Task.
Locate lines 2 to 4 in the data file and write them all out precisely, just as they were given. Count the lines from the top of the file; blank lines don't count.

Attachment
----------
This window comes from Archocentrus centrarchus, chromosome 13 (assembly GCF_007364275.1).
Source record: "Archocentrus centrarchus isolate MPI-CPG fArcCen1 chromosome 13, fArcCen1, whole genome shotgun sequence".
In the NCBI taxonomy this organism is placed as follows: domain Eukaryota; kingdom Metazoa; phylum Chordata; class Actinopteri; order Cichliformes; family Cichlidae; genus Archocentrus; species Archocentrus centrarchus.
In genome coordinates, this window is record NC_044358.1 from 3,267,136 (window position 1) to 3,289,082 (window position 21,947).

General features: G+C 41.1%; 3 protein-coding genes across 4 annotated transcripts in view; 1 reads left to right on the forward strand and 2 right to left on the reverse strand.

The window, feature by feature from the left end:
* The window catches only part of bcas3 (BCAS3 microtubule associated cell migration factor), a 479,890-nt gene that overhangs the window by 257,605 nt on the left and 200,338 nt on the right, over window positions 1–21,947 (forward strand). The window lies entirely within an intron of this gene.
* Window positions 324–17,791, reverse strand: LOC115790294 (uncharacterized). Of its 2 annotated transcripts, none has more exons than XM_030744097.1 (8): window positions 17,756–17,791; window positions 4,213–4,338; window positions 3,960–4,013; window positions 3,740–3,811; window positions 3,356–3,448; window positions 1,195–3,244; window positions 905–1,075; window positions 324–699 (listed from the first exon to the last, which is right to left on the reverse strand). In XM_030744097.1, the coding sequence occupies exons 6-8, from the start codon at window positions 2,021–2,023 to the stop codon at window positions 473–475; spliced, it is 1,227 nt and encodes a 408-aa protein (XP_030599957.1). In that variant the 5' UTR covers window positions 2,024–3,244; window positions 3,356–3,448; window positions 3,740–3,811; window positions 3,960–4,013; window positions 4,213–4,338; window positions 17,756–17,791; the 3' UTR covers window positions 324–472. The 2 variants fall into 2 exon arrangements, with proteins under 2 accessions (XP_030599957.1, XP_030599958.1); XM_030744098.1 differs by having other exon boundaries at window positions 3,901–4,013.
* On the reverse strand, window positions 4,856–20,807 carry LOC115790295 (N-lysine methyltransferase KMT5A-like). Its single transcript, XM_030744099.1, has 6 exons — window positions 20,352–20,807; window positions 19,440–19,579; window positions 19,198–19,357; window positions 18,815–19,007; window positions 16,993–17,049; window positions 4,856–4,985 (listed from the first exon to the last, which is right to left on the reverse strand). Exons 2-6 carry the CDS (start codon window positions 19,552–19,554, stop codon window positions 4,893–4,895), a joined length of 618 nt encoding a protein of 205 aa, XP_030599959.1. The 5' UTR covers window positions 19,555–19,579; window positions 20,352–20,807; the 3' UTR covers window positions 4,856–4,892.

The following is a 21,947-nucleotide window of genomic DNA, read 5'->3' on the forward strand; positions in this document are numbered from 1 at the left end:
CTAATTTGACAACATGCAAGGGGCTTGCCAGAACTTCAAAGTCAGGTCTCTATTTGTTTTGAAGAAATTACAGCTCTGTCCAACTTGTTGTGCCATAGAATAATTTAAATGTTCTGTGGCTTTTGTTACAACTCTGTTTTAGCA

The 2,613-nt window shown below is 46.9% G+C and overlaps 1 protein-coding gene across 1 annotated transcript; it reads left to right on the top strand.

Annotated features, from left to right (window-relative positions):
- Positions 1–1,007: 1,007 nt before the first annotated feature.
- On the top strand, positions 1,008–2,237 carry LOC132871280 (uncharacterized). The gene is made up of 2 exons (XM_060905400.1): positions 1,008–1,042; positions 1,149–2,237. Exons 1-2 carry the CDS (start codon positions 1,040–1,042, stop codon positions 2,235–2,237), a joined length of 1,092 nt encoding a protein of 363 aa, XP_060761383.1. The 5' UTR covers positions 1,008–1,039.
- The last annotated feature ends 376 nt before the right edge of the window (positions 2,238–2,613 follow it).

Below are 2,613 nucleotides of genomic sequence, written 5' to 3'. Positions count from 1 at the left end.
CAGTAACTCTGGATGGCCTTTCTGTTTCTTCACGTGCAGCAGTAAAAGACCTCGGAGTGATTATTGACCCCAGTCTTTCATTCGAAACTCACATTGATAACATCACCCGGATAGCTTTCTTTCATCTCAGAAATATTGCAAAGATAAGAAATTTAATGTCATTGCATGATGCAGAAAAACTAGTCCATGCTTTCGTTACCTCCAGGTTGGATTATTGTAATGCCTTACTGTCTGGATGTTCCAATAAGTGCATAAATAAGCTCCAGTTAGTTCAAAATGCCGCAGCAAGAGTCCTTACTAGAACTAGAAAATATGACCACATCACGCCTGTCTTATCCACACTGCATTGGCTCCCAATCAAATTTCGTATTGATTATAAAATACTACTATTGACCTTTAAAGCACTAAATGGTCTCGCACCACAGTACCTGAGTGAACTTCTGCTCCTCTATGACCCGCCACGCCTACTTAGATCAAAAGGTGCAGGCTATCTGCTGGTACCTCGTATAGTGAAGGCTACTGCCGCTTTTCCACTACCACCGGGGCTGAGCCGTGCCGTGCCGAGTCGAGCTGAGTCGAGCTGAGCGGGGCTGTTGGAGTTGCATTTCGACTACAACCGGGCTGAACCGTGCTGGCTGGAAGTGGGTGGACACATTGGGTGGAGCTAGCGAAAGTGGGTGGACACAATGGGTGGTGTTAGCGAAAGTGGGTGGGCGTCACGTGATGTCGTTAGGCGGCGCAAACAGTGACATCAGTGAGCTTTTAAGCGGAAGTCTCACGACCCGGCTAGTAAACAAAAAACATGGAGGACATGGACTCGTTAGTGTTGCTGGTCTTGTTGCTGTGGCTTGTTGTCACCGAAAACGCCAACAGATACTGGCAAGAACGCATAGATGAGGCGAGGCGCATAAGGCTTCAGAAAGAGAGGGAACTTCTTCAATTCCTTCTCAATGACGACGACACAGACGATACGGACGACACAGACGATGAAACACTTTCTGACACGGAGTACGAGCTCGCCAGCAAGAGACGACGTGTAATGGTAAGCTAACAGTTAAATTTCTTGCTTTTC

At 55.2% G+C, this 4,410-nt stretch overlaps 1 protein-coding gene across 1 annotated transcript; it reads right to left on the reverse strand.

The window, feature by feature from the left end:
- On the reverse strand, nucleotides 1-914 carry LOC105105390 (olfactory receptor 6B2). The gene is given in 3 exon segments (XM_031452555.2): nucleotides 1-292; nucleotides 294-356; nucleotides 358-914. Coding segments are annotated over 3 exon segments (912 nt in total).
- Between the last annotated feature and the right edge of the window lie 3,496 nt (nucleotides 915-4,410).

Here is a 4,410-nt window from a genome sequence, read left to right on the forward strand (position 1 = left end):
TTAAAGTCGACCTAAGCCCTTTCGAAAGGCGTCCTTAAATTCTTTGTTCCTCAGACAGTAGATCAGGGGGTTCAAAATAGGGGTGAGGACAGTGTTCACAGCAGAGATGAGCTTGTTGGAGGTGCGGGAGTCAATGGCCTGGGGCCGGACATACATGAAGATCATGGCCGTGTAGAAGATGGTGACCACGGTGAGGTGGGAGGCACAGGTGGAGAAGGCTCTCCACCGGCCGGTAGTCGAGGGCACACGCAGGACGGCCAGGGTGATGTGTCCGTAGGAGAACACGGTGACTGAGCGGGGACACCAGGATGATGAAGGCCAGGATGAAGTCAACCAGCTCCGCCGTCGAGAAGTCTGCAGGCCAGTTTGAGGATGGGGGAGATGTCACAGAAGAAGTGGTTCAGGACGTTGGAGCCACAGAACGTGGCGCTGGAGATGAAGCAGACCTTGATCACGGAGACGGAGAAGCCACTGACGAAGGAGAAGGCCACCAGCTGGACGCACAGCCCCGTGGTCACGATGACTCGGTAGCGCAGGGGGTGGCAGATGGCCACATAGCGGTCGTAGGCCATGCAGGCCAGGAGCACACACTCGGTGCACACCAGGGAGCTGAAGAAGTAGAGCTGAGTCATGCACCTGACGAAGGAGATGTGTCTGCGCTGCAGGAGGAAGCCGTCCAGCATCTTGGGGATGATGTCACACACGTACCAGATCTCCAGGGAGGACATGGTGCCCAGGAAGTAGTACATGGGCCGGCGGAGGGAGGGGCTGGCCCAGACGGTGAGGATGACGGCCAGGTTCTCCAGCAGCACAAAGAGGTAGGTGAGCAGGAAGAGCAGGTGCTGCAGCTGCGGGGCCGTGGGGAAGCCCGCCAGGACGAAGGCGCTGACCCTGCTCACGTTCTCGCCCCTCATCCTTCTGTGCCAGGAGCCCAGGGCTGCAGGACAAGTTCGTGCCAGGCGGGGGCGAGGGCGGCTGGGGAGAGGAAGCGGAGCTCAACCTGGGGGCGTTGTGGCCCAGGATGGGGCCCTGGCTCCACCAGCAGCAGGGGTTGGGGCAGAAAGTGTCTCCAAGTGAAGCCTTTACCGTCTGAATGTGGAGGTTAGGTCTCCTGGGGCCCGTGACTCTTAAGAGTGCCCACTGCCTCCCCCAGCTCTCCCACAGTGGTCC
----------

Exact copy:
Source record: "Archocentrus centrarchus isolate MPI-CPG fArcCen1 chromosome 13, fArcCen1, whole genome shotgun sequence".
In the NCBI taxonomy this organism is placed as follows: domain Eukaryota; kingdom Metazoa; phylum Chordata; class Actinopteri; order Cichliformes; family Cichlidae; genus Archocentrus; species Archocentrus centrarchus.
In genome coordinates, this window is record NC_044358.1 from 3,267,136 (window position 1) to 3,289,082 (window position 21,947).